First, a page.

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A considerable tribe of Panoan linguistic stock formerly centering about the confluence of the Manoa with the Ucayali River, Loreto province, north-eastern Peru, and now engaged as boatmen, rubber gatherers, etc., along the whole extent of the latter river to, or below, its junction with the Marañon. They speak the same language as their neighbours the Pano, Conibo, and Sipibo, whom they resembled in their primitive custom and belief as now in their more civilized condition. The first entry of the upper Ucayali country was made early in the seventeenth century by gold hunters from Peru, whose treatment of the wild tribes had the effect of rendering the Indians bitterly hostile towards the Spaniards. In 1657, however, the Franciscan Father Alonzo Caballero with two other priests and three lay brothers, passing through the country of the connibal Cashibo, reached the Setebo on the Ucayali. After a year or more of patient effort they succeeded in gathering a part of the tribe into two mission villages. These had but a brief existence; they were attacked and destroyed by the more powerful Sipibo, hereditary enemies of the Setebo, the five religious in charge and many of the neophytes being killed. In 1661 a second attempt was made under Father Lorenzo Tineo, with several other Franciscans; attended by an escort of soldiers and two hundred Christian Indians from Central Peru. Two missions were established, but only to meet the fate of the first at the hands of the cannibal tribes, the missionaries retiring to the Huallaga with a part of their neophyte flock. Other attempts at establishment on the Ucayali within the next forty years were frustrated by hostile attacks and by smallpox epidemics, particularly a great smallpox visitation which desolated the whole region in 1670. Within this period eight missionaries were slain in the Setebo country, one of them, Father Jeronimo de los Rios, being devoured by cannibals in 1704. In 1736 the Setebo were still further decimated in a bloody engagement with their inveterate enemies, the Sipibo.
In 1760 another Franciscan mission entry into the Setebo territory was made by Fathers Francisco de San José and Miguel de Salcedo, accompanied by about one hundred Christian Indians, and, as interpreter, a young girl of the tribe who had been taken prisoner in a previous expedition and who was baptized under the name of Ana Rosa. Through her good offices they came to a friendly arrangement with the chief of one band, and on his invitation established a mission chapel in his village under the name of San Francisco de Manoa. they were greatly pleased to find that the Indians still retained a deep reverence for the cross, which they had set up in front of their houses and in their fields, and retained also a few words of Spanish greeting as heirlooms of earlier missions. In 1764 father Frezneda bravely ventured among the Sipibo and succeeded in bringing about a peace between the two tribes, as the result of which both the Sipibo and the Conibo accepted missionaries. The work grew and flourished. Four missions had been established and more priests were on the way, when, without warning or any later explanation, the three savage tribes in August, 1766, murdered all but one or two of the missionaries, slaughtered the Christian converts, and thus in a few days wiped out the work of years. The Setebo missions were not renewed, but on the establishment of Sarayacú (q.v.) by Father Girbal in 1791, numbers of the tribe were attracted to that settlement, where in due course they became civilized and Christianized. See also SIPIBO.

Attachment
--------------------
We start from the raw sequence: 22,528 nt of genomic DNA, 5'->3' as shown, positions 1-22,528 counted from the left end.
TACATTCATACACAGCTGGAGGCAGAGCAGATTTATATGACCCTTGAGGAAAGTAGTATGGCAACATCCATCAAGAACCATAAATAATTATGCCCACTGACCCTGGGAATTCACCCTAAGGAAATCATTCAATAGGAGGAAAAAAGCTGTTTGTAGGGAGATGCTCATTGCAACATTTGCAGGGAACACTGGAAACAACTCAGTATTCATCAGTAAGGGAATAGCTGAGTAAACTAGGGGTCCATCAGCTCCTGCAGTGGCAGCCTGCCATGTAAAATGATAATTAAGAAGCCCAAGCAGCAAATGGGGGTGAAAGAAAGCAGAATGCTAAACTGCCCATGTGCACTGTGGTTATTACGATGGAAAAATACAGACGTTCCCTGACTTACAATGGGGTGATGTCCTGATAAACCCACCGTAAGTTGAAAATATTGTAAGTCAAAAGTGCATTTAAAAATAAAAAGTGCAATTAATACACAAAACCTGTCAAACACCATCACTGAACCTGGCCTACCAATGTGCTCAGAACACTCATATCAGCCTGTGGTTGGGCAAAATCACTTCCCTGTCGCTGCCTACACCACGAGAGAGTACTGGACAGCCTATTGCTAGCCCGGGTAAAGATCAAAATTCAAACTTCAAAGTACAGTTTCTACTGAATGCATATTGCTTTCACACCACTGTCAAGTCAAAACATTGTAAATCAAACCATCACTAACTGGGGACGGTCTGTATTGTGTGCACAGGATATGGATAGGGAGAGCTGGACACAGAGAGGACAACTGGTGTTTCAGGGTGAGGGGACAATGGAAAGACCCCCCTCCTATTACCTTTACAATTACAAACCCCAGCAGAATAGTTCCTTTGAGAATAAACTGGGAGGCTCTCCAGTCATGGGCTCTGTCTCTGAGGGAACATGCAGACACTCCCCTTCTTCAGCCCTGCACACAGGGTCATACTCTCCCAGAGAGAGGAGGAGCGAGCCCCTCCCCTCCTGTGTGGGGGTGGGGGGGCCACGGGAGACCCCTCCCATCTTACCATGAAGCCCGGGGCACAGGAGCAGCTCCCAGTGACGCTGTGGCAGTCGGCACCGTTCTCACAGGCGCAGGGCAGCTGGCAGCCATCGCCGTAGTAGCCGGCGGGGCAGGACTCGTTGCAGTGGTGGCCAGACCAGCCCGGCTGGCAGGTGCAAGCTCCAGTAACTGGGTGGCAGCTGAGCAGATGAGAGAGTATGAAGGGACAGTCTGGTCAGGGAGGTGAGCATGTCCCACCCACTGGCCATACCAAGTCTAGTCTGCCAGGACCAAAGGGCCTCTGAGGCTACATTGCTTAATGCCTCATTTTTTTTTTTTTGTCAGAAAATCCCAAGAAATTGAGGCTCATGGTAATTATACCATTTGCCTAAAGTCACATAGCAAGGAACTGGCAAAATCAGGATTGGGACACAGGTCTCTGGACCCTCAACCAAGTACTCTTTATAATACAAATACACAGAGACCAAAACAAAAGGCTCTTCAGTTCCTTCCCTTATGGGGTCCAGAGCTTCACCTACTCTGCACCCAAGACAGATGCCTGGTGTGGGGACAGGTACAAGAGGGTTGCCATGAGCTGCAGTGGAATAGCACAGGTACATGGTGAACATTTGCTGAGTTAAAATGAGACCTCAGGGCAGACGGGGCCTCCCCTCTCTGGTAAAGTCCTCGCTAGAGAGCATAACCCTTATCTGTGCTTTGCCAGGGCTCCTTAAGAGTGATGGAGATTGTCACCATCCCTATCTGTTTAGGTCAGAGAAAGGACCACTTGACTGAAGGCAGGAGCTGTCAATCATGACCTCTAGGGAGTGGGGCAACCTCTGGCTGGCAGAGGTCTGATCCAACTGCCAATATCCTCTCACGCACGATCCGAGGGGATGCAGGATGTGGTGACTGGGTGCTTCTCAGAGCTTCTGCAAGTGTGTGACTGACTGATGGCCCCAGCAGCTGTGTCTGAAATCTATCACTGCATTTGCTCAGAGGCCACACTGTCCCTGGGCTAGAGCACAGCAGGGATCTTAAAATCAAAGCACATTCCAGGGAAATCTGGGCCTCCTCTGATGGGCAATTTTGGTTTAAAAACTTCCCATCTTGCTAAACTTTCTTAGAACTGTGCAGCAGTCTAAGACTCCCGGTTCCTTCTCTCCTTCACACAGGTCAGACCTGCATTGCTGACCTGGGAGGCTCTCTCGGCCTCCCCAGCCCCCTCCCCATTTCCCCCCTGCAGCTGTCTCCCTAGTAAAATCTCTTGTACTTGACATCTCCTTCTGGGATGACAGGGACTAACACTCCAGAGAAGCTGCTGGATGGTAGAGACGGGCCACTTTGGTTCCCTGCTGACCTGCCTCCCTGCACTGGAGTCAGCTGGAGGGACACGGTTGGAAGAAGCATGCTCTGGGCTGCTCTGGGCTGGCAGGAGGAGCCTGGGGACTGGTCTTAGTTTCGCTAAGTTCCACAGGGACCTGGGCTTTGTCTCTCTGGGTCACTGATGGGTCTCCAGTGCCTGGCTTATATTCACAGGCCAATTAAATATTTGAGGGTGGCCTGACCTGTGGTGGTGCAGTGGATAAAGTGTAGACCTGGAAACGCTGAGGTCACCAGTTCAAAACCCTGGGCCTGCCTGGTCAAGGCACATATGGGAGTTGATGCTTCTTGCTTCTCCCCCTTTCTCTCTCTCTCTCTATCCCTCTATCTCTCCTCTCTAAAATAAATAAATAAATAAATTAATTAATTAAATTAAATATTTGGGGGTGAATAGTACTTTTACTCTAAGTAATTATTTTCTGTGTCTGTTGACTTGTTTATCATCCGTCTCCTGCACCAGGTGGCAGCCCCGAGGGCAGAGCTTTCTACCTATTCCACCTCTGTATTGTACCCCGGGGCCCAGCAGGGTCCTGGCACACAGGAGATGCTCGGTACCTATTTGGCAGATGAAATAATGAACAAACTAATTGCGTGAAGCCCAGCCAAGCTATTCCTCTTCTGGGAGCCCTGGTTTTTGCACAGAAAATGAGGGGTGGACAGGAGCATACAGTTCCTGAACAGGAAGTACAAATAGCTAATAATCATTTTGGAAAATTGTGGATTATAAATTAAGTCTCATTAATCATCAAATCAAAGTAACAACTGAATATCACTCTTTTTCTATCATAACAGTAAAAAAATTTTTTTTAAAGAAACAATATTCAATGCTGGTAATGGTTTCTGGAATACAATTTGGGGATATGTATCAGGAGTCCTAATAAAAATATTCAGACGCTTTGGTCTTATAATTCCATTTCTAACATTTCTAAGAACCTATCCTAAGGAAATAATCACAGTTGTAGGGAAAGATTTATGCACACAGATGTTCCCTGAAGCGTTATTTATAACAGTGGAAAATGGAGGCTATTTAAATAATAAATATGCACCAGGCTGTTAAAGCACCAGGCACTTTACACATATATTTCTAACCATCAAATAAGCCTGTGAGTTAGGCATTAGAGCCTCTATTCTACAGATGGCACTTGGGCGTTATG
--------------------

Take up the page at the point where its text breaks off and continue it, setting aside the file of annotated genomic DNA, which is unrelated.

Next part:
RAIMONDI, El Perú, II (Lima, 1876), book I, Hist. de la Geografía del Perú; HERNDON, Exploration of the Amazon (Washington, 1854); MARKHAM, Tribes in the Valley of the Amazon in Jour. Anthrop. Institute, XXIV (London, 1895); ORDINAIRE, Les sauvages du Pérou in Revue d'Ethnographie, VI (Paris, 1887), no. 4; SMYTH AND LOWE, Journey from Lima to Pará (London, 1836).